I can just imagine the agony of a mom watching her toddler handpicking carrots and lettuce out of the dishes she has prepared for the family. Some parents would mince vegetables in pieces almost invisible to the eye and trick their kids to eat vegetables. Some would frighten their kids with unrealistic stories on how they would end up if they will not eat their veggies. There’s a lot of frustration for both parents and children. Parents of vegan kids don’t have that problem because their children have been eating plants from day one and love them!
5. Those trips to McDonald’s and Apple-bee’s cost you in the long run.
Parents don’t always have the time and energy to cook for the family. Going to fast-food chains is so convenient but what about the long-term costs? An article published in Harvard Health Publications collated several studies that suggest that frequent trips to fast-food chains will result to frequent trips to the doctor in the future. Some of the adverse effects are skin allergies, asthma and obesity. A well-planned vegan meal is always cheaper.
6. It’s okay to break some family tradition.
It’s not the end if you don’t have Turkey during Thanksgiving. There are lots of cookbooks out there that can teach parents how to make sumptuous vegan meals on special occasions. Bringing up a child vegan ensures he/she won’t treat it as a loss if the family has greens on the table instead of meat.
7. Vegan kids learn how to take care of their body at a young age, even before they learn how to read and write.
If you decide to raise vegan kids, it’s important to explain to them why they have a different diet compared to their pals. You’ll be surprised that at a young age, they understand that our bodies are our temples and it’s our responsibility to taken care of ourselves.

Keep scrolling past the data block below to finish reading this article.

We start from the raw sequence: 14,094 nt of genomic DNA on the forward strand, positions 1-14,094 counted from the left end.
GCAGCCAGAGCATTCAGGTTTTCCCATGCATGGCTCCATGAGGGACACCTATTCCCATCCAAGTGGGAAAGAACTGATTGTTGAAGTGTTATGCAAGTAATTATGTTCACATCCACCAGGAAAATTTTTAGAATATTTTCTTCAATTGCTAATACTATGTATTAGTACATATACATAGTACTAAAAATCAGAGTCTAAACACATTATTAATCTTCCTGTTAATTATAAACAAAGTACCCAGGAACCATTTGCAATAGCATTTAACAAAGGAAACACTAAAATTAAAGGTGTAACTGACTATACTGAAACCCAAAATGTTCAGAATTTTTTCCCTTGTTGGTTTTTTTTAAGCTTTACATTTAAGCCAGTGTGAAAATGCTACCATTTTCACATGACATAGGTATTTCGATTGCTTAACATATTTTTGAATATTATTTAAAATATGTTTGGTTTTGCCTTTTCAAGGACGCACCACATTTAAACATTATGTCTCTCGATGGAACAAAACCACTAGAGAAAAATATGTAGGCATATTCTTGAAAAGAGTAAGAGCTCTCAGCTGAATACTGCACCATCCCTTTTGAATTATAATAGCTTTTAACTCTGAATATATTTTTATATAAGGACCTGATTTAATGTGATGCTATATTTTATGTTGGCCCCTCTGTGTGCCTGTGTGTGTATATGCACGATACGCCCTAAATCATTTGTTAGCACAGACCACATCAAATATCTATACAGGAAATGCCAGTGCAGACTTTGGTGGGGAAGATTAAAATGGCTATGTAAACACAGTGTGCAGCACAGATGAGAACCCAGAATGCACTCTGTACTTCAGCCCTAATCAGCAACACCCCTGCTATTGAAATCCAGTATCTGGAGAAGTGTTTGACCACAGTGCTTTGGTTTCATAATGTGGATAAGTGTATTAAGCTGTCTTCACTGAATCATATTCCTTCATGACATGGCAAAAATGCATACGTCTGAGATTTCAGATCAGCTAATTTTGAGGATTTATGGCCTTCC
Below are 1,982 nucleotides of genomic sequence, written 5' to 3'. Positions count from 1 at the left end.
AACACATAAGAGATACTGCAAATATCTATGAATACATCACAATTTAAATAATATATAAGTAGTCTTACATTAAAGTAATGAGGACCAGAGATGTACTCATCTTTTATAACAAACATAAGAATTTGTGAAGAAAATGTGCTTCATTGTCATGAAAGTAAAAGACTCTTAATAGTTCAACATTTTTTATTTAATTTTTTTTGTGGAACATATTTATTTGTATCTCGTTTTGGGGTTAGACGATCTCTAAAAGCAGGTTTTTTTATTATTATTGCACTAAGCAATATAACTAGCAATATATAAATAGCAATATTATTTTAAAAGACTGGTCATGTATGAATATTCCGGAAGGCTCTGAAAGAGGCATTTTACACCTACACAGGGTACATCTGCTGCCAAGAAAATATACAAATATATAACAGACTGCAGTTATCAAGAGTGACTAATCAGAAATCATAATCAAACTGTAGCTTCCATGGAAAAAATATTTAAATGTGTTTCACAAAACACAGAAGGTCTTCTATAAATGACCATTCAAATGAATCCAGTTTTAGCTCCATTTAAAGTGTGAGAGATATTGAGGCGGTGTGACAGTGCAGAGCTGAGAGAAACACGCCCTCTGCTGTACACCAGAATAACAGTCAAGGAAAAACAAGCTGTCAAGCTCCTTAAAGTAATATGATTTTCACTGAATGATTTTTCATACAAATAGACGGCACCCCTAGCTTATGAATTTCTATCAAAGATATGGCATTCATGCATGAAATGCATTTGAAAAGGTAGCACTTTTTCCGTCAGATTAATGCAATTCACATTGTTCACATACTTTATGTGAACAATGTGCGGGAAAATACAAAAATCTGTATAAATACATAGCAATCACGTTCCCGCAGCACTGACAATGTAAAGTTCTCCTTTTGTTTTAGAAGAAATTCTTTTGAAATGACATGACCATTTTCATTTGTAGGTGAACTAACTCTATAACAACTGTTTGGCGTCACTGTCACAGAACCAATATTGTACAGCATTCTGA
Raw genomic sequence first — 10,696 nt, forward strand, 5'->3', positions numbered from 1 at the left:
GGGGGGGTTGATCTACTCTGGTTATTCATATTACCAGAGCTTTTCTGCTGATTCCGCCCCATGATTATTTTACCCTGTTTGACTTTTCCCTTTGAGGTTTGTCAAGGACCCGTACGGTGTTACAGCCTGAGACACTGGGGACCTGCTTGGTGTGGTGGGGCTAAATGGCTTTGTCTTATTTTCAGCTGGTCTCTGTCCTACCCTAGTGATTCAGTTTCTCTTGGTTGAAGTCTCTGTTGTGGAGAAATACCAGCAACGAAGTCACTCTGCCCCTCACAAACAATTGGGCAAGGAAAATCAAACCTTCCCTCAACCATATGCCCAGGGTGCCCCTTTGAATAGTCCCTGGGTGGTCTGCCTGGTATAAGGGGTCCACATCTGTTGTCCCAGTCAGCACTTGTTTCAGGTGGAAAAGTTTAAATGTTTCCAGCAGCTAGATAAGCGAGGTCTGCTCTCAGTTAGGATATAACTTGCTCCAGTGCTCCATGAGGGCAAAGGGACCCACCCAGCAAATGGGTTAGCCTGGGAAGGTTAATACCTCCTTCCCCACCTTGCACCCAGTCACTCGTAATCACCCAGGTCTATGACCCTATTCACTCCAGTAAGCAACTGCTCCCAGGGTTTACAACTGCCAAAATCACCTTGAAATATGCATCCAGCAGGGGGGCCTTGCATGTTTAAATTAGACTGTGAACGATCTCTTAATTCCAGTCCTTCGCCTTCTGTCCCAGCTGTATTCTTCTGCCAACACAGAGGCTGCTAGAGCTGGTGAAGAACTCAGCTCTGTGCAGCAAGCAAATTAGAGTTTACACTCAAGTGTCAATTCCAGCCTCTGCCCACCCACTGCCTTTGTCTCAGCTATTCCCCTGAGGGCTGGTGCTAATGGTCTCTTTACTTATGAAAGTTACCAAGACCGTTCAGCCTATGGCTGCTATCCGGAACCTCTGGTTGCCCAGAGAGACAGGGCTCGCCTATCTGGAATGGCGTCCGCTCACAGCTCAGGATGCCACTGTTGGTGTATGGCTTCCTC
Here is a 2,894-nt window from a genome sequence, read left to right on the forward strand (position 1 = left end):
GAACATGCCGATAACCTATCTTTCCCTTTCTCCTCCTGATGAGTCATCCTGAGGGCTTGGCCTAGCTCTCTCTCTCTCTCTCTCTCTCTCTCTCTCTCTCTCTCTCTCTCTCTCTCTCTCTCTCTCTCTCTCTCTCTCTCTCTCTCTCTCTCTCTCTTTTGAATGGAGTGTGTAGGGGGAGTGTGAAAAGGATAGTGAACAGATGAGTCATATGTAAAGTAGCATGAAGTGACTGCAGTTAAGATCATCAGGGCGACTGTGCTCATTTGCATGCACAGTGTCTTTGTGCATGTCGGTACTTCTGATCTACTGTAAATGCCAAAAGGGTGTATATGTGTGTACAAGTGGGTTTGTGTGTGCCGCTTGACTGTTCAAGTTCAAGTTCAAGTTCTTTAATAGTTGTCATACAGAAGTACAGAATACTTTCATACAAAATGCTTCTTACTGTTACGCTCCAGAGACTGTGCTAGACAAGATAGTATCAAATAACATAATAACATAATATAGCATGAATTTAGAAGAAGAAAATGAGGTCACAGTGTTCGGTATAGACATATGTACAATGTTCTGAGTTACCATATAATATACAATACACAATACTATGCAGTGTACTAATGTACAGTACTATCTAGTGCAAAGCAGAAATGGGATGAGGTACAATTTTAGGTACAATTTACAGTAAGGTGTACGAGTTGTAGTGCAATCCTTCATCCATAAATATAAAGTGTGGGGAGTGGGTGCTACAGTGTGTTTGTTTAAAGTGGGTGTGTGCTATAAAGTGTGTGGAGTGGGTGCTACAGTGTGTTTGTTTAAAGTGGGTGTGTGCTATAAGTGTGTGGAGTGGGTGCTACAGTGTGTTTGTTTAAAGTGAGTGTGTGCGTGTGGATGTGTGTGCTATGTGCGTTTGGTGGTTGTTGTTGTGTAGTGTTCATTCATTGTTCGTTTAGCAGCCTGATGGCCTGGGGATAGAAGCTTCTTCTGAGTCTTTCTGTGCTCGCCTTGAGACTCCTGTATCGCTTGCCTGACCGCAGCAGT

8. They are compassionate to animals.
According to PETA Kids, vegan children tend to grow up as adults who recognize the rights and emotions of others. They usually become aware of the grueling process it takes for animals to end up in a plate, thus they would see foie grass as a product of humans’ cruelty to animals as opposed to a gastronomic luxury.
9. Vegan kids are happy.
Lifelong dietary habits are established at a young age. In fact, a study published in American Journal of Public Health shows that food choice behaviors should be established prior to sixth grade. If a no-meat diet was introduced at an early stage, vegan kids do not feel deprived or limited.
Shifting from an omnivore to a vegan diet can be a challenge for adults. Fortunately for vegan kids, they don’t have to go through the same difficult process of giving up old bad habits for new healthy, compassionate ones. Dr. Robert Lehman from the Pediatric Affiliates of Hampton Roads explained that introducing a certain diet to a child in the early stages of life forms habits that they will likely continue to practice long-term. Dr. Lehman says, “Healthy parental habits greatly influence the patterns that children develop and continue to demonstrate until adolescence and adulthood. In addition to exposure and intake of nutritious food choices, family mealtimes are a good medium to provide structure and security to children in helping them grow into healthy, well-adjusted adults.”